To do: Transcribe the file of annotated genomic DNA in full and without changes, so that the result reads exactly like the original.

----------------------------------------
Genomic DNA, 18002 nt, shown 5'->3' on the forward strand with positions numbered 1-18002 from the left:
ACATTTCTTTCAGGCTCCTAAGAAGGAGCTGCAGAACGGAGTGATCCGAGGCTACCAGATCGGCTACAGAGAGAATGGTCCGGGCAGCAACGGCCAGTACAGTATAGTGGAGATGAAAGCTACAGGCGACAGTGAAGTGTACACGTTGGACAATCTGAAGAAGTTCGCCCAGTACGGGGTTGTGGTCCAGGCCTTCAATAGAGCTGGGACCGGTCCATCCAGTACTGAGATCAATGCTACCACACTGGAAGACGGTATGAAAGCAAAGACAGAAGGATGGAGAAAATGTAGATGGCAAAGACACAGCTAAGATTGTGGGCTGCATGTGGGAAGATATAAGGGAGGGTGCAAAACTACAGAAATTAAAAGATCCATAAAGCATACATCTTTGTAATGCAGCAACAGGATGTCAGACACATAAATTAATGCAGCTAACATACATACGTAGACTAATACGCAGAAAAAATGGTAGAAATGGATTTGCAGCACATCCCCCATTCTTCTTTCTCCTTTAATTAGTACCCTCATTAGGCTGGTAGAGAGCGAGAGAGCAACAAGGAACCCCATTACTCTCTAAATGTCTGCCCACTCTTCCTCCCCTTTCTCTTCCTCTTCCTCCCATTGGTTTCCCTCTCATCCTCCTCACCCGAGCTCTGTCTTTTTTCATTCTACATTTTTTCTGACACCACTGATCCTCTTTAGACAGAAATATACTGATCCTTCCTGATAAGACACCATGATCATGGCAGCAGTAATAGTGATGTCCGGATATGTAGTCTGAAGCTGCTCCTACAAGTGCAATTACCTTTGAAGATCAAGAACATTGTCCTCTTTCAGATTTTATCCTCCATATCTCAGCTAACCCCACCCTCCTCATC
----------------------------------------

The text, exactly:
Genomic DNA, 18002 nt, shown 5'->3' on the forward strand with positions numbered 1-18002 from the left:
ACATTTCTTTCAGGCTCCTAAGAAGGAGCTGCAGAACGGAGTGATCCGAGGCTACCAGATCGGCTACAGAGAGAATGGTCCGGGCAGCAACGGCCAGTACAGTATAGTGGAGATGAAAGCTACAGGCGACAGTGAAGTGTACACGTTGGACAATCTGAAGAAGTTCGCCCAGTACGGGGTTGTGGTCCAGGCCTTCAATAGAGCTGGGACCGGTCCATCCAGTACTGAGATCAATGCTACCACACTGGAAGACGGTATGAAAGCAAAGACAGAAGGATGGAGAAAATGTAGATGGCAAAGACACAGCTAAGATTGTGGGCTGCATGTGGGAAGATATAAGGGAGGGTGCAAAACTACAGAAATTAAAAGATCCATAAAGCATACATCTTTGTAATGCAGCAACAGGATGTCAGACACATAAATTAATGCAGCTAACATACATACGTAGACTAATACGCAGAAAAAATGGTAGAAATGGATTTGCAGCACATCCCCCATTCTTCTTTCTCCTTTAATTAGTACCCTCATTAGGCTGGTAGAGAGCGAGAGAGCAACAAGGAACCCCATTACTCTCTAAATGTCTGCCCACTCTTCCTCCCCTTTCTCTTCCTCTTCCTCCCATTGGTTTCCCTCTCATCCTCCTCACCCGAGCTCTGTCTTTTTTCATTCTACATTTTTTCTGACACCACTGATCCTCTTTAGACAGAAATATACTGATCCTTCCTGATAAGACACCATGATCATGGCAGCAGTAATAGTGATGTCCGGATATGTAGTCTGAAGCTGCTCCTACAAGTGCAATTACCTTTGAAGATCAAGAACATTGTCCTCTTTCAGATTTTATCCTCCATATCTCAGCTAACCCCACCCTCCTCATC